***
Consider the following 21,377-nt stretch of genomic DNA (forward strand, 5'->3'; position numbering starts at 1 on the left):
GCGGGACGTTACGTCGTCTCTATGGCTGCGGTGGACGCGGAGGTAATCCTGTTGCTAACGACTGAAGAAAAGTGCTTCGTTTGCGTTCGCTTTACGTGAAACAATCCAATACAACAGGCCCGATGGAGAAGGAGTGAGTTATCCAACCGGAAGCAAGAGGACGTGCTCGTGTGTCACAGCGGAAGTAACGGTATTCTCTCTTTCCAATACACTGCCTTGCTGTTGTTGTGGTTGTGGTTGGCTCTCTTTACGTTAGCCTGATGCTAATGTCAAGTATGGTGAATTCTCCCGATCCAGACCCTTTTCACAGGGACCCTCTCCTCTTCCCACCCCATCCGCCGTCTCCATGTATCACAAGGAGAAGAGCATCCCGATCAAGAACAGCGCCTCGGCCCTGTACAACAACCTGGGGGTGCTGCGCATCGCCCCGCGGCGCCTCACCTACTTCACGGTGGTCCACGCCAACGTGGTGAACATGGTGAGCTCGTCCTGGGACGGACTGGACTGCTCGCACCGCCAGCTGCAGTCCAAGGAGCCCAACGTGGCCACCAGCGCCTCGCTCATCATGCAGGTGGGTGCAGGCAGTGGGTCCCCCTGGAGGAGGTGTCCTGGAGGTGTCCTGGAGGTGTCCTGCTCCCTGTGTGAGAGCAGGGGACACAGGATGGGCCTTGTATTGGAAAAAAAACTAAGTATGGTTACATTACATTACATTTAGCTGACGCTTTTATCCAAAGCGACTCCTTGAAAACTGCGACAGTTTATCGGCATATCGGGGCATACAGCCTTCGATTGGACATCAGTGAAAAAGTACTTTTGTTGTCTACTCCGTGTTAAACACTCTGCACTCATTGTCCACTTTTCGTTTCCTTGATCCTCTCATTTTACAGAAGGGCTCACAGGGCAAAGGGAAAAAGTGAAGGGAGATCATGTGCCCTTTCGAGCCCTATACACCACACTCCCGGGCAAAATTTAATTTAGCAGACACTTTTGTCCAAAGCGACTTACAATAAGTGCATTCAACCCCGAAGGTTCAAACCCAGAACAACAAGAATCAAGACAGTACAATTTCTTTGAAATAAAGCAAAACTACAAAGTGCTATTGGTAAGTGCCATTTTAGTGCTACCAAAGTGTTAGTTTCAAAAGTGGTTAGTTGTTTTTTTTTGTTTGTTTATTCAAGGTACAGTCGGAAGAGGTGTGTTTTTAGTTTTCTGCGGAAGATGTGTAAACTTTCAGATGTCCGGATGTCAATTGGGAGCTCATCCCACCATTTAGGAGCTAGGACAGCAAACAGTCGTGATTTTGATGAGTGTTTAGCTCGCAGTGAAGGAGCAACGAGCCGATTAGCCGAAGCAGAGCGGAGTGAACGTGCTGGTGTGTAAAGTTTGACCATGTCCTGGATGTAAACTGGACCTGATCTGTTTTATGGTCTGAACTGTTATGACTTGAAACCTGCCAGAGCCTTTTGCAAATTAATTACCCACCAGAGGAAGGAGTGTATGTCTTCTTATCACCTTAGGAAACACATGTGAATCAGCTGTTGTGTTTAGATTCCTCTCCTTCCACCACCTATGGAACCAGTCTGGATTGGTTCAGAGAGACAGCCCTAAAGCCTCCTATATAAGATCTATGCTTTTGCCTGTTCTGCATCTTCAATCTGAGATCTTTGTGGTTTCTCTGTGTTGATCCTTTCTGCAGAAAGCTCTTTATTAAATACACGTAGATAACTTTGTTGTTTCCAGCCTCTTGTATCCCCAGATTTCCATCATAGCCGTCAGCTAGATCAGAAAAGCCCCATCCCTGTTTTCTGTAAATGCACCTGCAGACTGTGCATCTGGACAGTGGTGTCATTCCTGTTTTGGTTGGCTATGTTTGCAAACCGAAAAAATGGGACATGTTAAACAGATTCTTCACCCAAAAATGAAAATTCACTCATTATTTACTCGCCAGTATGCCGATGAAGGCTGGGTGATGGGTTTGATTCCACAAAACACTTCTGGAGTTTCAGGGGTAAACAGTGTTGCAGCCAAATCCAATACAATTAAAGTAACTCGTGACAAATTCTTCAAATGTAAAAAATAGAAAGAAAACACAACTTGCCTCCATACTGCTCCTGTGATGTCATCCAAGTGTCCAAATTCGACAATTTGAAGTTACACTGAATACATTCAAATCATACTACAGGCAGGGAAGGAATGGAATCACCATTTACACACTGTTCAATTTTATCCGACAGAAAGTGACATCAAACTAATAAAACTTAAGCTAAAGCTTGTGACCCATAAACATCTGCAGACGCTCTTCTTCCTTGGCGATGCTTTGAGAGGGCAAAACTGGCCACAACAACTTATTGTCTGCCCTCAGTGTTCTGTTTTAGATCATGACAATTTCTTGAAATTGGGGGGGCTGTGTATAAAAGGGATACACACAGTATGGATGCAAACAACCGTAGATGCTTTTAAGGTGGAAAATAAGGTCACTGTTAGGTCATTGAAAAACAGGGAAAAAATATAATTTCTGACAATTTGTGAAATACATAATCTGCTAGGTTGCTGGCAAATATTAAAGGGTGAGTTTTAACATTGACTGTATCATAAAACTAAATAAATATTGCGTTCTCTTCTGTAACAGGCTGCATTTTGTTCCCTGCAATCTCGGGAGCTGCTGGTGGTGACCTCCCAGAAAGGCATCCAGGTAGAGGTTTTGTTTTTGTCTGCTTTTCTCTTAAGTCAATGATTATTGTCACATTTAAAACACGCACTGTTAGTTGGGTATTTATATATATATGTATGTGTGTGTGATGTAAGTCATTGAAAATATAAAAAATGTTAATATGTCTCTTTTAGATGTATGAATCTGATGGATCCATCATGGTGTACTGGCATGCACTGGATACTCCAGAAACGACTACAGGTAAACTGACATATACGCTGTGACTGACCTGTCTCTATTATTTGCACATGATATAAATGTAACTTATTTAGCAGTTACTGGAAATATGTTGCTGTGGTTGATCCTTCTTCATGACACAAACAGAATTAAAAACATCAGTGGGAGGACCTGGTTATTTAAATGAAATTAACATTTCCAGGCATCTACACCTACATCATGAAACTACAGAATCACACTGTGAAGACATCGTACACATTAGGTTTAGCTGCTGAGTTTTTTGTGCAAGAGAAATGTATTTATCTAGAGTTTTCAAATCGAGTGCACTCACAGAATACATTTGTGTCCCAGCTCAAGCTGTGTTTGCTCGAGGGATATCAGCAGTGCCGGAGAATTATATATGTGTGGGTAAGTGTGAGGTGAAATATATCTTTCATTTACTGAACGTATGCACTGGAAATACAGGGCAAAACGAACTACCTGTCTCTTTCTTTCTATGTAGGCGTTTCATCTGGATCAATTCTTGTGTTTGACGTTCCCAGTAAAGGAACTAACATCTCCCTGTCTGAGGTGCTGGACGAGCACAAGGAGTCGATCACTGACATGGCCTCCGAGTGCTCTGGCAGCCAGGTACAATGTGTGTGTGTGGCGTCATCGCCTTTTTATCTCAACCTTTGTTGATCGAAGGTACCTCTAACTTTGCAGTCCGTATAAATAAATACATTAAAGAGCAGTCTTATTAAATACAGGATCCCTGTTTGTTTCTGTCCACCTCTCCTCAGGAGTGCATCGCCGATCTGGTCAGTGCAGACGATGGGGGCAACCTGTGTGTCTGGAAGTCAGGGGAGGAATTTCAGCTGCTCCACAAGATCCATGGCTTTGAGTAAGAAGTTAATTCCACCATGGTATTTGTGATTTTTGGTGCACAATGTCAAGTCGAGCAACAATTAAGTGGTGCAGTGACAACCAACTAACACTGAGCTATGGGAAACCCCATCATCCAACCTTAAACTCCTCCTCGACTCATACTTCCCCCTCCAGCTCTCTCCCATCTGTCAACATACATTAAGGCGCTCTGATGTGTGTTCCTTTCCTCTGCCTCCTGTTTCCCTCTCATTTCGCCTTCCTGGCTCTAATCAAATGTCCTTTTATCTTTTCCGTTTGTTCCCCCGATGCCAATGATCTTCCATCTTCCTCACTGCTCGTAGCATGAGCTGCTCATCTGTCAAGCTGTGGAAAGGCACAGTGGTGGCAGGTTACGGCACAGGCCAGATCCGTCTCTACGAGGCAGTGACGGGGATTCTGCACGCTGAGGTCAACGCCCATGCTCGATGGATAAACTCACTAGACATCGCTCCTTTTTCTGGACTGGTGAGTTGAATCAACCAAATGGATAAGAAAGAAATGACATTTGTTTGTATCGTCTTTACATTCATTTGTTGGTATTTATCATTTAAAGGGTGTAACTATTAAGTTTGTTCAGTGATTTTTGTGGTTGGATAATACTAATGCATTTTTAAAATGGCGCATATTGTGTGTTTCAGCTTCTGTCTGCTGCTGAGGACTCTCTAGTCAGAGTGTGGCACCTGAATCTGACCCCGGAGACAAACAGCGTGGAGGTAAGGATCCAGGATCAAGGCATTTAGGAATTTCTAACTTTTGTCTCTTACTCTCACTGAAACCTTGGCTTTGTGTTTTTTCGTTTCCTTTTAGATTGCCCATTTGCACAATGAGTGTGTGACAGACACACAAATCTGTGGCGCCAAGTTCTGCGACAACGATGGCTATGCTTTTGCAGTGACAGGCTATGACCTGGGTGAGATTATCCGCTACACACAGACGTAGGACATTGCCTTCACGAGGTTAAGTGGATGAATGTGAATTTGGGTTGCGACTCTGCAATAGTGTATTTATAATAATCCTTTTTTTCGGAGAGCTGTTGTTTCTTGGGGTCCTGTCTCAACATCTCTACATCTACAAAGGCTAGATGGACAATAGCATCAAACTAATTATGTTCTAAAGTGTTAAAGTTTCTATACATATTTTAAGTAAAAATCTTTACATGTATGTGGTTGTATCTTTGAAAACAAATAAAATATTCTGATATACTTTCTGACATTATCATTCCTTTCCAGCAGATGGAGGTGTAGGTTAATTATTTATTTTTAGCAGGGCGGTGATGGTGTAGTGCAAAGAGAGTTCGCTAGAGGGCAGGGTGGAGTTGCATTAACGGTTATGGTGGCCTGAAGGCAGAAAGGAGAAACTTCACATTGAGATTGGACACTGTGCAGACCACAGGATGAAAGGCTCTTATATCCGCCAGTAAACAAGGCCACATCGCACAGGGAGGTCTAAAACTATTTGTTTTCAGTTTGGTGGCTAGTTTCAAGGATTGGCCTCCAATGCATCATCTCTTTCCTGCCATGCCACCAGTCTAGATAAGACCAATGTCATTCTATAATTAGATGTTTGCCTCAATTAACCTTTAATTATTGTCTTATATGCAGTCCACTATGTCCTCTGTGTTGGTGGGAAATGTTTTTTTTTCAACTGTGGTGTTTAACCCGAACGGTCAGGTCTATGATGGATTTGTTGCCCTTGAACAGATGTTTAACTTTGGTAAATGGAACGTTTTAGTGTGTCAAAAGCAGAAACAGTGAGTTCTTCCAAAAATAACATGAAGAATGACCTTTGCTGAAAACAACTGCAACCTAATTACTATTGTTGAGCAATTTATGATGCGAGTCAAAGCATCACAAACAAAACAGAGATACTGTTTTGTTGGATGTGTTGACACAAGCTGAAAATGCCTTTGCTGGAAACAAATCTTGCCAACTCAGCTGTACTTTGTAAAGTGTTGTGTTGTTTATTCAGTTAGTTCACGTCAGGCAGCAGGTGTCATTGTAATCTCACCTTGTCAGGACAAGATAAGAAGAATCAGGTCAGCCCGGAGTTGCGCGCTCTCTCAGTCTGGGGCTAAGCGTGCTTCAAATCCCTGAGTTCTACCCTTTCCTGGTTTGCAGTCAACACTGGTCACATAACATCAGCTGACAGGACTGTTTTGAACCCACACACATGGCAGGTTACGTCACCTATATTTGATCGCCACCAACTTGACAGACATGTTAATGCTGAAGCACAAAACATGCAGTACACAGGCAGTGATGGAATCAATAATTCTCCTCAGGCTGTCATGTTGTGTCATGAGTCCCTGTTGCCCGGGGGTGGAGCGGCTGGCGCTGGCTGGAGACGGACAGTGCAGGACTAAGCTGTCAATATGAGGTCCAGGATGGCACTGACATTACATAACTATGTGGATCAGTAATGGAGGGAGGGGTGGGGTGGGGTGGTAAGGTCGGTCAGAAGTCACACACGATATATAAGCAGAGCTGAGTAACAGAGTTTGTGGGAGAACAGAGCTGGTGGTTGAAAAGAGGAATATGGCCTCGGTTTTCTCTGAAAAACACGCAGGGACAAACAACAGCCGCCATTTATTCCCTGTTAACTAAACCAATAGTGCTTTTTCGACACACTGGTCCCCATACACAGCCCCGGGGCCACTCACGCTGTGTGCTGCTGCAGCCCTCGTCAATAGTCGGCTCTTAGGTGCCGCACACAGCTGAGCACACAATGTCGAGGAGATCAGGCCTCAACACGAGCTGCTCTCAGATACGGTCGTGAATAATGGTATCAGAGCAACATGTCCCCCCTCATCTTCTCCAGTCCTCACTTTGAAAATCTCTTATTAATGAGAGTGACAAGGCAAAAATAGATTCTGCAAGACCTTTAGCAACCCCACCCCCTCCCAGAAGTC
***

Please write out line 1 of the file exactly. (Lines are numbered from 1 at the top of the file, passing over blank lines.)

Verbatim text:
Consider the following 21,377-nt stretch of genomic DNA (forward strand, 5'->3'; position numbering starts at 1 on the left):